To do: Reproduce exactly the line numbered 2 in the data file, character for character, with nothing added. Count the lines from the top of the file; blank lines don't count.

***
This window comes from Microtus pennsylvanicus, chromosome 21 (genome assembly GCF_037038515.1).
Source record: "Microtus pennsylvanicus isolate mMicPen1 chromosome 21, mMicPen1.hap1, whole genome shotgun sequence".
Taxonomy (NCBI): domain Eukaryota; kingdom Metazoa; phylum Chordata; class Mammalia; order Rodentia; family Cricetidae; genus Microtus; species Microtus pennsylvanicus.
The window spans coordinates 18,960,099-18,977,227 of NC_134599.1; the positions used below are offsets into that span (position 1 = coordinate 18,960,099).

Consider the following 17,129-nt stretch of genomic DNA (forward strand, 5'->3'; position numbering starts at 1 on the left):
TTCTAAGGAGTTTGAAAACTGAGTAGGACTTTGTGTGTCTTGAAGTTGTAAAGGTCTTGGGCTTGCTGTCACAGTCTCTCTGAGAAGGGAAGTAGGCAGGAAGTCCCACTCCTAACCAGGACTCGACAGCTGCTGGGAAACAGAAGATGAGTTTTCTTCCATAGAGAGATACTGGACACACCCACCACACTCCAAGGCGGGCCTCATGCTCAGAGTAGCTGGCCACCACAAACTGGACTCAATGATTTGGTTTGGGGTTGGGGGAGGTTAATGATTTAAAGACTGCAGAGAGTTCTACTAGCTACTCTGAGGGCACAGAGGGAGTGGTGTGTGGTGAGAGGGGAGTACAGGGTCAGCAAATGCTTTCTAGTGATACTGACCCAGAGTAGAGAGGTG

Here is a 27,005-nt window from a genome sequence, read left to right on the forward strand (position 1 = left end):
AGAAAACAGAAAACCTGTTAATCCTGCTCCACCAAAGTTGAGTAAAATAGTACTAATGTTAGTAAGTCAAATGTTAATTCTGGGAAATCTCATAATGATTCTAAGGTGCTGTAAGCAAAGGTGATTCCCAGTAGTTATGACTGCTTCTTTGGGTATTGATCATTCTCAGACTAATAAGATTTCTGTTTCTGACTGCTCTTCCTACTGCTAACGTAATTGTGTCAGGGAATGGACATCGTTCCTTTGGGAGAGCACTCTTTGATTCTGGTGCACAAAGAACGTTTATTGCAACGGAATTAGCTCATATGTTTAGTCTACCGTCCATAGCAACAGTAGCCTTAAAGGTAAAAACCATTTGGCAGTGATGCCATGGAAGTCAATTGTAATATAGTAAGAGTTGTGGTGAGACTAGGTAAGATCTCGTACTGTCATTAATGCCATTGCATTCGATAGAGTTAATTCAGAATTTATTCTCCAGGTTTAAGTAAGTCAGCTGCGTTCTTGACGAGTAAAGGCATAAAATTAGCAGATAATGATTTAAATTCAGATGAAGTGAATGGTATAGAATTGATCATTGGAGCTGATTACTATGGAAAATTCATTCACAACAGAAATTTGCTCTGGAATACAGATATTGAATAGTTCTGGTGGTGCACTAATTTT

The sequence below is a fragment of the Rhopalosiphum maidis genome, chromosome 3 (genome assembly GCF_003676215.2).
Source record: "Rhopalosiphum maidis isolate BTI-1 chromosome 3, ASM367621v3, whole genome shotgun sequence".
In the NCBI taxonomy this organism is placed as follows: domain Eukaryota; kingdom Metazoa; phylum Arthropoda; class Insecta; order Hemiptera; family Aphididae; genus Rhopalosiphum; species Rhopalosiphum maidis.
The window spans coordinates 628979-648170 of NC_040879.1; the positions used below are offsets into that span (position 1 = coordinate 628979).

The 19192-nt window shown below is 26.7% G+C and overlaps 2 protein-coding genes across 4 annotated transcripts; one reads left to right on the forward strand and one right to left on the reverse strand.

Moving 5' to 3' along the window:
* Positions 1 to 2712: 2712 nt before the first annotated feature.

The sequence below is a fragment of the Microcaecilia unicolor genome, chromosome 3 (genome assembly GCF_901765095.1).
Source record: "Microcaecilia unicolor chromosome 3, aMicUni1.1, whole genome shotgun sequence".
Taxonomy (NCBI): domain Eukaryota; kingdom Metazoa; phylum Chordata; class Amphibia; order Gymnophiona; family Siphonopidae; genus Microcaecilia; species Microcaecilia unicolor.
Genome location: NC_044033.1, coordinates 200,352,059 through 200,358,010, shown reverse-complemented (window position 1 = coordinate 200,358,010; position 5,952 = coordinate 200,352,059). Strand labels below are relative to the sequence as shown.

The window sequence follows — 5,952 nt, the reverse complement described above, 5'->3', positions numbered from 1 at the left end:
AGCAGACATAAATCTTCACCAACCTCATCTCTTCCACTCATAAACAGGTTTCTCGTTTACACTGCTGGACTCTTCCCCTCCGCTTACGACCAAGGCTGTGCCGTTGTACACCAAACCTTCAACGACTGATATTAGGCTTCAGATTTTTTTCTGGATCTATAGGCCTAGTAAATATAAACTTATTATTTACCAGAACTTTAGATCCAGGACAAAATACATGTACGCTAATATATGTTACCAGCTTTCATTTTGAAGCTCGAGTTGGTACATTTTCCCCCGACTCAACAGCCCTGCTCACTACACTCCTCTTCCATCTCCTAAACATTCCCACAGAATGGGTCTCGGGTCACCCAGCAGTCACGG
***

Source record: "Microtus pennsylvanicus isolate mMicPen1 chromosome 21, mMicPen1.hap1, whole genome shotgun sequence".